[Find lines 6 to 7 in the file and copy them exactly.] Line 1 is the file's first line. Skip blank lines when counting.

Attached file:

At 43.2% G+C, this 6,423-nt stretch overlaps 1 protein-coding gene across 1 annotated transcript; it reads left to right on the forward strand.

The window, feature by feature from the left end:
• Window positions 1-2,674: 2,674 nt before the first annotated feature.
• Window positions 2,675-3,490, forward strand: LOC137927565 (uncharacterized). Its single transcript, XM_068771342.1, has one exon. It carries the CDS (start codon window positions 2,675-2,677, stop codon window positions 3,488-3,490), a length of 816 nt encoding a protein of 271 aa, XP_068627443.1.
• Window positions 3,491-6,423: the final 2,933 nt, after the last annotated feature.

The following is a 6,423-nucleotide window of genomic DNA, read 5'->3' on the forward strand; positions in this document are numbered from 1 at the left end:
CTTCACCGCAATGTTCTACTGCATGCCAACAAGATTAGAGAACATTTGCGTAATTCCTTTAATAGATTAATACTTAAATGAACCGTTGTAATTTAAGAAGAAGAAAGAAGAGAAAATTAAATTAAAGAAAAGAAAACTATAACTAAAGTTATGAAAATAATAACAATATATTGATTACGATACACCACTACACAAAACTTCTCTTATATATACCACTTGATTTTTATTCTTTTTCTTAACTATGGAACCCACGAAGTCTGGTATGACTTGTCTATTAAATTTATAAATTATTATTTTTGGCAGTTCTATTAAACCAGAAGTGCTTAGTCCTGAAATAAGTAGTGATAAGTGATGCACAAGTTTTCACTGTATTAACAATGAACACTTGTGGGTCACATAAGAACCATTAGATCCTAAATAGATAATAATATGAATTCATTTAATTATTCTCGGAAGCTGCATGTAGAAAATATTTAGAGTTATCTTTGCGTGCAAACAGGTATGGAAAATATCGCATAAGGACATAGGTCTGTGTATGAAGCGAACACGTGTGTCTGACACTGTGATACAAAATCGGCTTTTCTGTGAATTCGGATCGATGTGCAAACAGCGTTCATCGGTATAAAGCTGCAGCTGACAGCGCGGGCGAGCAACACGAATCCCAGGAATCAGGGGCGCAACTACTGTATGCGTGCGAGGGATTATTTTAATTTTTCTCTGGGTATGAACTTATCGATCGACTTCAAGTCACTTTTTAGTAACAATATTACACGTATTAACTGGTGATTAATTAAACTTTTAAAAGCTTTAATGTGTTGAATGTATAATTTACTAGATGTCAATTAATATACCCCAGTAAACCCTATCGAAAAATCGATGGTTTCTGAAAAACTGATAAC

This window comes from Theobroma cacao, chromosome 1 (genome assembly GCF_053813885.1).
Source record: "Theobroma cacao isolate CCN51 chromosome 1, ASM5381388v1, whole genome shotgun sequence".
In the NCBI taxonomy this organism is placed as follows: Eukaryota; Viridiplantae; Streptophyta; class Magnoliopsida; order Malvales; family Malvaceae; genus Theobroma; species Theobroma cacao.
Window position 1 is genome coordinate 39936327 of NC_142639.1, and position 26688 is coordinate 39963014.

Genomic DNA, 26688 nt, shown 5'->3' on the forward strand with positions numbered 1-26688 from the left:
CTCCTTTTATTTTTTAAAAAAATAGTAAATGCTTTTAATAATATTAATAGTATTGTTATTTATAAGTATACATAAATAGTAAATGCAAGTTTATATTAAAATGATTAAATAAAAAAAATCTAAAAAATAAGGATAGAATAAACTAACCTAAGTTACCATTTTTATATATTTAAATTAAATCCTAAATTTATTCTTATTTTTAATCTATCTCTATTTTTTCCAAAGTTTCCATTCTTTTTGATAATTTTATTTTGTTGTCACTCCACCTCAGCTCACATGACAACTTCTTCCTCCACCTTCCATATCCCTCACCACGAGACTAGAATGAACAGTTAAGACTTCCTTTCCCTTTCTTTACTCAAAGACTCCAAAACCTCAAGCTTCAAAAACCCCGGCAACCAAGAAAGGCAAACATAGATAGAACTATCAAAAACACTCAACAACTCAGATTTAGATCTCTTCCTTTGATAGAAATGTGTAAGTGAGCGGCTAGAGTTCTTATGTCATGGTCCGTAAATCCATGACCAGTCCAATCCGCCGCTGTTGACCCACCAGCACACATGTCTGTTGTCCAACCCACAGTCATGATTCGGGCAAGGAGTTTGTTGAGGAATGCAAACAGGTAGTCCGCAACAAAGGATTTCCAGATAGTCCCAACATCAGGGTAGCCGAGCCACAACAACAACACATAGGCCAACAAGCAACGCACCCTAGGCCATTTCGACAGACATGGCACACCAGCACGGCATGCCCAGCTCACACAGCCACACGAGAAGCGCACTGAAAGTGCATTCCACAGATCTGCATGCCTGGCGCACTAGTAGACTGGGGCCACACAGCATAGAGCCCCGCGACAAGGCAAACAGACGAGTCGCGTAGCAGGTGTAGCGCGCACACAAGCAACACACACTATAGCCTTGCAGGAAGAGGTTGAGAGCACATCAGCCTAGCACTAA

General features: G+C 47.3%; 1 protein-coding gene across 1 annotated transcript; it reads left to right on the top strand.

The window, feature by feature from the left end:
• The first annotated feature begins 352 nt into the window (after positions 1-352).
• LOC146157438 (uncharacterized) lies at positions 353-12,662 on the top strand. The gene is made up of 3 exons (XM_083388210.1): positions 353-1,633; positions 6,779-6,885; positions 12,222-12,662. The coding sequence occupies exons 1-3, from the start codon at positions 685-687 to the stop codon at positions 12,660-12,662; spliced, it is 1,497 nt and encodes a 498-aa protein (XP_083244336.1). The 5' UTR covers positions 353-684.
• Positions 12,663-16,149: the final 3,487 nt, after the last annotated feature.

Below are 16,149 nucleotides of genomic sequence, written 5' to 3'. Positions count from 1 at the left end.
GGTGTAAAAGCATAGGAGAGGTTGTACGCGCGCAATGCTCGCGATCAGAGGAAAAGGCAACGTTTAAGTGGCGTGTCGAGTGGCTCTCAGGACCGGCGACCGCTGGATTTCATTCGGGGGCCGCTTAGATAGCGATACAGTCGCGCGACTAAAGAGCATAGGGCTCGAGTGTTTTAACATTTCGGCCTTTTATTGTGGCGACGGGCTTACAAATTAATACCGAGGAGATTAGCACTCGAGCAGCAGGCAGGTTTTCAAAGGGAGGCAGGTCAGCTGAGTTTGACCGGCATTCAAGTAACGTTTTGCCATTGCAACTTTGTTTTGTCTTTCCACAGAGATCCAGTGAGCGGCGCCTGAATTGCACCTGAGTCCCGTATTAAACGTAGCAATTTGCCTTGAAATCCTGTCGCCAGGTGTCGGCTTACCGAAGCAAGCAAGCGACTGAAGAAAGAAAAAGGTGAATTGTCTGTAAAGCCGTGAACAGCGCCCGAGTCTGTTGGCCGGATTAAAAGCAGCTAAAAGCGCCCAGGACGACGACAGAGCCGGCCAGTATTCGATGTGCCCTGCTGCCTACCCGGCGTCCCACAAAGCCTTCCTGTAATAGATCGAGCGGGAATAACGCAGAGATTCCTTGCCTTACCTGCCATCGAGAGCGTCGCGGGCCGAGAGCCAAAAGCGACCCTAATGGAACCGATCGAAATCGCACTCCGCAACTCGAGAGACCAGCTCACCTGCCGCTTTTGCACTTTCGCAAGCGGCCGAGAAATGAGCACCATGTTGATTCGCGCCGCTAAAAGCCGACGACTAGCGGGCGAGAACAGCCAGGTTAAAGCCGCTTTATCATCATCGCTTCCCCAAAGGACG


The following is a 6,423-nucleotide window of genomic DNA, read 5'->3' on the forward strand; positions in this document are numbered from 1 at the left end:
CTTCACCGCAATGTTCTACTGCATGCCAACAAGATTAGAGAACATTTGCGTAATTCCTTTAATAGATTAATACTTAAATGAACCGTTGTAATTTAAGAAGAAGAAAGAAGAGAAAATTAAATTAAAGAAAAGAAAACTATAACTAAAGTTATGAAAATAATAACAATATATTGATTACGATACACCACTACACAAAACTTCTCTTATATATACCACTTGATTTTTATTCTTTTTCTTAACTATGGAACCCACGAAGTCTGGTATGACTTGTCTATTAAATTTATAAATTATTATTTTTGGCAGTTCTATTAAACCAGAAGTGCTTAGTCCTGAAATAAGTAGTGATAAGTGATGCACAAGTTTTCACTGTATTAACAATGAACACTTGTGGGTCACATAAGAACCATTAGATCCTAAATAGATAATAATATGAATTCATTTAATTATTCTCGGAAGCTGCATGTAGAAAATATTTAGAGTTATCTTTGCGTGCAAACAGGTATGGAAAATATCGCATAAGGACATAGGTCTGTGTATGAAGCGAACACGTGTGTCTGACACTGTGATACAAAATCGGCTTTTCTGTGAATTCGGATCGATGTGCAAACAGCGTTCATCGGTATAAAGCTGCAGCTGACAGCGCGGGCGAGCAACACGAATCCCAGGAATCAGGGGCGCAACTACTGTATGCGTGCGAGGGATTATTTTAATTTTTCTCTGGGTATGAACTTATCGATCGACTTCAAGTCACTTTTTAGTAACAATATTACACGTATTAACTGGTGATTAATTAAACTTTTAAAAGCTTTAATGTGTTGAATGTATAATTTACTAGATGTCAATTAATATACCCCAGTAAACCCTATCGAAAAATCGATGGTTTCTGAAAAACTGATAAC